Friday, 27 February 2015

February News Part 4

Midland Railway (later M&GN) 1886 6 Wheel Picnic Saloon 3

The team have been well and truly framed this week (£250 cheque in the post) with the addition of four period pictures/adverts inside the saloon. These look very smart indeed and are a sign that the interior is approaching the home straight.

On the exterior, the first gloss paint has been applied which has once again changed the appearance of the two ends of the carriage. Moving downwards, the Holt end brakes have been adjusted which concludes the braking system until such a time that it can be tested and any other adjustments highlighted. The buffers have been fitted. A safety sling has been added to the vacuum cylinder (these are fitted to catch the cylinder in the unlikely event of it coming off its mounts for whatever reason) and a white star has been painted on the chassis to denote the position of the vacuum cylinder (pull chords).
First gloss being applied to the carriage end

Great Eastern Railway 1899 4 Wheel Brake Third 853

Our “number one” project, the urinal, has progressed with the all important drain hole created in the bottom of the bowl which has also been attached to a pipe. The bowl itself has been sand blasted and the whole assembly is now resplendent in grey primer.

British Railways 1957 Mark 1 Tourist Second Open E4641

As suggested last week welding work has turned to the Holt end saloon on the seaward side of the carriage. This is in much better condition than the landward side of the same saloon which had to be re-panelled from the windows downwards. So far we are in the rot removal stage with two door pillars and a rotten section all the way along the bottom of the coach about 5 inches high sliced away for repair/replacement. Much of the rest of the panels below the windows appears to be sound: their good condition was revealed in previous weeks after volunteers removed the old paint and filler from these areas. In the toilet, the lino flooring has been fitted and about 50% of the skirting and wall beading has followed. All of the wooden components (towel rack, toilet seat etc) are now rubbed down and have had two coats of varnish. Finally the woodwork varnish stripping has now spread to the toilet bulkheads and Holt end vestibule. This was a very dark area previously so we’re hoping to really lighten it up and show off the grain of the wood.
The Holt/seaward section of E4641. In this view, you can see the currently very dark vestibule woodwork on the left, and the doorway steel has been cut away, as has the lower 18 inches of panelling

British Railways 1957 Mark 1 Gangwayed Brake M81114

Just a picture this time of the vehicle, as mentioned last week work has been completed.

British Railways 1956 Mark 1 Suburban Brake Second E43357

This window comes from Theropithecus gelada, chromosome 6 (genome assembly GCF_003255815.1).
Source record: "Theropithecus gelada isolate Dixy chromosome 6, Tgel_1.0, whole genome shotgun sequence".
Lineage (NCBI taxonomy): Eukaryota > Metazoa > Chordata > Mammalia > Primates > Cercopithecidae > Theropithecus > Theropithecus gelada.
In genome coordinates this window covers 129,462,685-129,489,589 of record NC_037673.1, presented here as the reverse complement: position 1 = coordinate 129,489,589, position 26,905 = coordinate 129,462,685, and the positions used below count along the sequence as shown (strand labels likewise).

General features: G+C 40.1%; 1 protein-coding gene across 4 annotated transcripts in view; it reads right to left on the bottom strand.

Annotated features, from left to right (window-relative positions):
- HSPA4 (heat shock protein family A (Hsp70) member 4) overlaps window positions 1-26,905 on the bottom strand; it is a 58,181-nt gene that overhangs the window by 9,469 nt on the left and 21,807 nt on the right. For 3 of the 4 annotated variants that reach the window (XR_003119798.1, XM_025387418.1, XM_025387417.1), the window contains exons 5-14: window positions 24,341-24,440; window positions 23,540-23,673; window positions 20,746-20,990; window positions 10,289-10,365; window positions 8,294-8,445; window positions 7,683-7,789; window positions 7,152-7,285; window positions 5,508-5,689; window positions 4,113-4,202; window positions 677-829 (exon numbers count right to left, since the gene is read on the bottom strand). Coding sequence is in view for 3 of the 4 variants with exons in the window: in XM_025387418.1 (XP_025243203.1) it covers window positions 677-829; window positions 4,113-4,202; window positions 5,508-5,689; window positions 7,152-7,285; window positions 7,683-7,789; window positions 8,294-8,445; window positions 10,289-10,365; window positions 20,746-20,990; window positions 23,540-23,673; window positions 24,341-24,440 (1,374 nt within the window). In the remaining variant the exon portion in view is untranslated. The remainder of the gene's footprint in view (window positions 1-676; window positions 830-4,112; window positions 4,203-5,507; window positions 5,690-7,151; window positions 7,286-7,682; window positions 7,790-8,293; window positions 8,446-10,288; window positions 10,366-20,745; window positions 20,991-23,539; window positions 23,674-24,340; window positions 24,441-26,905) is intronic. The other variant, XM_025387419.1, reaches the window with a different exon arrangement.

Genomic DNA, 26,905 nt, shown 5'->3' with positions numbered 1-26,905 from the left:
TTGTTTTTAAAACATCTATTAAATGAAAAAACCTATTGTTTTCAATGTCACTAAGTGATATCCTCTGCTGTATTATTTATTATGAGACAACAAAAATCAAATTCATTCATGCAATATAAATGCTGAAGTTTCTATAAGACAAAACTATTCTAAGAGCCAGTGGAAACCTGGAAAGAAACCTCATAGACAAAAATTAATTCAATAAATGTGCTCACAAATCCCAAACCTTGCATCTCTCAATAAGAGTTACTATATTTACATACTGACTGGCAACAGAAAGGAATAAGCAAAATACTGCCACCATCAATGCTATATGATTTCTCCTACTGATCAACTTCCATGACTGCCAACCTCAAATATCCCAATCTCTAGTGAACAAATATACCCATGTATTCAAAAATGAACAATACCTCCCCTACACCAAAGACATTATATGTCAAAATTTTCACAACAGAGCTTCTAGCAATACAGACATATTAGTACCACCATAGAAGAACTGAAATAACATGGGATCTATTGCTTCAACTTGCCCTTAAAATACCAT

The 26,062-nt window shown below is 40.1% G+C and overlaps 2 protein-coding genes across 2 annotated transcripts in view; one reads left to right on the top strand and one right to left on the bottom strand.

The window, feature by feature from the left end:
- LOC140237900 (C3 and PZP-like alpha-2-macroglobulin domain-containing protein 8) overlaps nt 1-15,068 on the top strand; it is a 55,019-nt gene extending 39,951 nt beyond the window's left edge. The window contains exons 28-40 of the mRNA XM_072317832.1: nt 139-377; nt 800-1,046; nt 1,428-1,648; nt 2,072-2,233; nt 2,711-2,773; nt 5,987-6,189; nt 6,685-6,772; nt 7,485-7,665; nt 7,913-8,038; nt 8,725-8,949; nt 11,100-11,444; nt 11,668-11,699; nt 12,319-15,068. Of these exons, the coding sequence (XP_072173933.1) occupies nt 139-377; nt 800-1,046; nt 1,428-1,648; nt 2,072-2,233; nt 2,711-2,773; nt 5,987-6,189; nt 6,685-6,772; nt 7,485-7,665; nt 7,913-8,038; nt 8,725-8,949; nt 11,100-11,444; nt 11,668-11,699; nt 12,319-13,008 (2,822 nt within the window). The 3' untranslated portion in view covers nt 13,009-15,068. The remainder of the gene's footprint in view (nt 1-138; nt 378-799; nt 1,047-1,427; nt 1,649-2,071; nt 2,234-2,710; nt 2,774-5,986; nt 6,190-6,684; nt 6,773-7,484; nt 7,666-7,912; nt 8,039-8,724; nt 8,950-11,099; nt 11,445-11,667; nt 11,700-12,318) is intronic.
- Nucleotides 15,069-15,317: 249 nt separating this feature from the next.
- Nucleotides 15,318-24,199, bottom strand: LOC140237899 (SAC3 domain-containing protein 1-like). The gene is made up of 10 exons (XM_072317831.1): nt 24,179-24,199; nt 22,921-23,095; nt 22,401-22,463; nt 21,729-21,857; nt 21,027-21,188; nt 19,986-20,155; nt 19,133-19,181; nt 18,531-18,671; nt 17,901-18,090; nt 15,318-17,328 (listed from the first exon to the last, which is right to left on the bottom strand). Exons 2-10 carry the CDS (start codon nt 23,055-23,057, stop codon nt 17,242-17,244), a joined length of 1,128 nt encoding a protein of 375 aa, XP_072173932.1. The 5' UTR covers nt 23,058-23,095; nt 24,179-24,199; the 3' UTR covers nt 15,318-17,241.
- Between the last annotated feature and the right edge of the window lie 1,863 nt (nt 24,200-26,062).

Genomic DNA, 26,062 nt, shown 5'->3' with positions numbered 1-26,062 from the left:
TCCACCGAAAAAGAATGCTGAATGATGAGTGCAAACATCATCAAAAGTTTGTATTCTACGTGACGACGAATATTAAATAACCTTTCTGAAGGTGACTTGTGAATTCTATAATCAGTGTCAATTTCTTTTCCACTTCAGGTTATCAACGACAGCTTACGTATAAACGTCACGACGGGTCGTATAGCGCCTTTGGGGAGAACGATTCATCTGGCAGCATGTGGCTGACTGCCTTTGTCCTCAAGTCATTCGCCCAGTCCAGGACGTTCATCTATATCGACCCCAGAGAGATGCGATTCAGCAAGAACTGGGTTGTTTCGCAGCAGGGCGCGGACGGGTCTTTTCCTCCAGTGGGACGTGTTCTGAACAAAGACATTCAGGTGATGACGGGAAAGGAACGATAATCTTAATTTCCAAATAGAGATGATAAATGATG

Work continues to focus on the guards van interior. This week, a visual step forward has taken place with the fitting of the plywood ceiling. This is now being followed up by more cable trunking (described last week) attached to the ceiling itself. Work has now also started on some odds and sods such as restoring a sawdust bin, an example of which was fitted to all guards compartments.
A fine worker attaching trunking

British Railways 1954 Mark 1 Suburban Second E46139

Cleaning and painting of the bogies, described last week, continues.

British Railways 1955 Mark 1 Suburban Second Lavatory Open E48001

Seat end stripping of varnish continues for the Sheringham saloon seat ends.

British Railways 1958 Conflat & Type AF Container B502824 & AF65970B

This week saw the fitting of the vacuum cylinder to conflat B502824. The system has been completed by adding the flexible pipes to the ends (which are now also painted the correct red) and testing the cylinder/pipes with the help of Eeyore, the yard shunting engine. As with M&GN No3, the chassis was then embellished with a vacuum denoting white star. The conflat is now ready for traffic once more, but will be held in the yard until the AF container can be positioned onto it.
View of the newly fitted vacuum cylinder and "white star" on the chassis

Hurst Nelson 1944 Fuel Oil Tanker 5304

With work on the conflat drawing to a close, there has been room for some smaller projects that have been on the list for some time. So the team got “tanked up” and have made a start on getting this oil tanker suitable for use in a (partially) fitted, or braked, freight train. At present the tank wagon is known as “loose coupled” i.e. it is hauled by a locomotive and has no operating brakes, the locomotive alone providing the braking. Here on the NNR we have a roughly 50/50 proportion of freight wagons that do/don’t have vacuum brakes. Current thinking is to slowly fit the wagons with no brakes with “through pipes” (vacuum brake pipes that pass right through the un-braked wagon without braking the wagon itself). This will allow vacuum braking to be used throughout the freight train, with the vacuum applying on the wagons which have brakes and passing through wagons which don’t. All the Shell/BP tanker requires is one of these “through pipes” fitting to the underframe. A suitable second-hand pipe has been sourced from a condemned wagon and has been in the workshop this week for patches where the pipe was visibly thin.


A “new” A frame has been set up in the workshop to aid the lifting of parts in/out of bogies during mechanical overhaul (and for similar jobs). It is ex Chatham Steam and had become surplus since the company integrated with the NNR. The frame can be moved around on its wheels and should be most useful.

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